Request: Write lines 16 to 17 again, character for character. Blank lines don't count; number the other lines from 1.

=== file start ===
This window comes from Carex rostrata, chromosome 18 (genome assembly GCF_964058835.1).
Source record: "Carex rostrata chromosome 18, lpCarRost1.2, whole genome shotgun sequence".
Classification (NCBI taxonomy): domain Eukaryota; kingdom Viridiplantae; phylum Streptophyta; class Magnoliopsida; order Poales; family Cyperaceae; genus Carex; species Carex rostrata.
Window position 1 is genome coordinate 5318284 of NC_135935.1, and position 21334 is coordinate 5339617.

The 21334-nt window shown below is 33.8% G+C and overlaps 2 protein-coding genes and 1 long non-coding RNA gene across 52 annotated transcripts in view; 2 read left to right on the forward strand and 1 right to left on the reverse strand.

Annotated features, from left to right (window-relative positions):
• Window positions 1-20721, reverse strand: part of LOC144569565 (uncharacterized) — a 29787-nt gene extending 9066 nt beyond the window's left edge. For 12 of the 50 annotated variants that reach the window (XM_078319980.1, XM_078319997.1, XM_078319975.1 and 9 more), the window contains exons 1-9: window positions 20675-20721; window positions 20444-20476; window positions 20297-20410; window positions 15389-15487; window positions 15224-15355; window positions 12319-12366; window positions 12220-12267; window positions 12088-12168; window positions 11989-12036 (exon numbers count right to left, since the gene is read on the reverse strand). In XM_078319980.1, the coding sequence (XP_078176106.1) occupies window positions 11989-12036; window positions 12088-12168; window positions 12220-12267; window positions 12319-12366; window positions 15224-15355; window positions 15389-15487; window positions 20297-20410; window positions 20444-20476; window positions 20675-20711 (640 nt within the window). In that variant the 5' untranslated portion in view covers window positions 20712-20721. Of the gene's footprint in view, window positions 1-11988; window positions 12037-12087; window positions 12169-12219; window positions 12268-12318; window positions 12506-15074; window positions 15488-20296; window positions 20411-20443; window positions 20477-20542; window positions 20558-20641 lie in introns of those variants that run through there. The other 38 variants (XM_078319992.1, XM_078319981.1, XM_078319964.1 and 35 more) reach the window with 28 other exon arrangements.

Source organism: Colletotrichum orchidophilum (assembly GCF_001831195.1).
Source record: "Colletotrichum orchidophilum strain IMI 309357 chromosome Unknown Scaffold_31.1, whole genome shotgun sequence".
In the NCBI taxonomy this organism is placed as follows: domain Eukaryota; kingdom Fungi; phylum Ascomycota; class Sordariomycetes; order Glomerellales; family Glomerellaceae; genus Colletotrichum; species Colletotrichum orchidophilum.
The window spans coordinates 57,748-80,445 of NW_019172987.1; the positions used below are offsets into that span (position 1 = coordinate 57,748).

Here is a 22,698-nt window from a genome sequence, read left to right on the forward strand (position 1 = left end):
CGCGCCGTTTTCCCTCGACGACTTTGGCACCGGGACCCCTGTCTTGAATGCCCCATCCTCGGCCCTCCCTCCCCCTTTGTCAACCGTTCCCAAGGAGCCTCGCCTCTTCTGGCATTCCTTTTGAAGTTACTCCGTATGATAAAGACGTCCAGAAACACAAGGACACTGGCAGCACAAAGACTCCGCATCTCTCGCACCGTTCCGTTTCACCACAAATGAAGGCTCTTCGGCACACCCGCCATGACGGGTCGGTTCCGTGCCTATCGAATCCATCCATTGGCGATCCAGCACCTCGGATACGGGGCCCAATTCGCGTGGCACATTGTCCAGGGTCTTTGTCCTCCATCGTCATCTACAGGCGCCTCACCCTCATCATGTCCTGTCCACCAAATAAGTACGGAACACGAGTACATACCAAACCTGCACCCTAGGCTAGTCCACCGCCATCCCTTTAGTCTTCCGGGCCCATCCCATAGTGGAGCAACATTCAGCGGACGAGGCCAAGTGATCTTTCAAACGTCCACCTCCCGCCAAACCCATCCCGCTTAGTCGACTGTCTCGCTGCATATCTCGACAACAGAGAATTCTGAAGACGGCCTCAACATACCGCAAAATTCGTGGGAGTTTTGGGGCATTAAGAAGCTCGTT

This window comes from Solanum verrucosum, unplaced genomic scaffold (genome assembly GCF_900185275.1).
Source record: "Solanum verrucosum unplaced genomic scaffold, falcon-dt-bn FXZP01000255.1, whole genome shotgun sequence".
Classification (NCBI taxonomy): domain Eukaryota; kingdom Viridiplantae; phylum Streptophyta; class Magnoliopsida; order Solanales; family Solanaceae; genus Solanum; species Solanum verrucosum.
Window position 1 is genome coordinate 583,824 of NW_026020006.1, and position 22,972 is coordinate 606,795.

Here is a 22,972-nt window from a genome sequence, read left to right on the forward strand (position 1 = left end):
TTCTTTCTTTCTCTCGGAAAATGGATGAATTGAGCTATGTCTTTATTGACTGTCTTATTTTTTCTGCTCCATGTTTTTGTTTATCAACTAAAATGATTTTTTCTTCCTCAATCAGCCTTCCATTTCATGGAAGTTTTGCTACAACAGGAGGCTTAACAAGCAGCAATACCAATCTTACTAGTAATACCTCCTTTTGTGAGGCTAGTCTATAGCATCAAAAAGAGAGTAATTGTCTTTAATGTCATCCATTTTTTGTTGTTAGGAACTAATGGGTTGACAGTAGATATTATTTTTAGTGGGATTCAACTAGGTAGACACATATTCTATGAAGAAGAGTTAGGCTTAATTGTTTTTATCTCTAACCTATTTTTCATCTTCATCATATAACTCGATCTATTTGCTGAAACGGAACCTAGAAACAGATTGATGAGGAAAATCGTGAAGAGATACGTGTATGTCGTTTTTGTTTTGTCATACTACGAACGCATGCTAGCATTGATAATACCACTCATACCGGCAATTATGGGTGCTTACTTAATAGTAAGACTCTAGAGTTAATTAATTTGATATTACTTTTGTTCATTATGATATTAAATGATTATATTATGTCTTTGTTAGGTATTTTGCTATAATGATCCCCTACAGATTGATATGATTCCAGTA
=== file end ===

Classification (NCBI taxonomy): domain Eukaryota; kingdom Viridiplantae; phylum Streptophyta; class Magnoliopsida; order Solanales; family Solanaceae; genus Solanum; species Solanum verrucosum.
Window position 1 is genome coordinate 583,824 of NW_026020006.1, and position 22,972 is coordinate 606,795.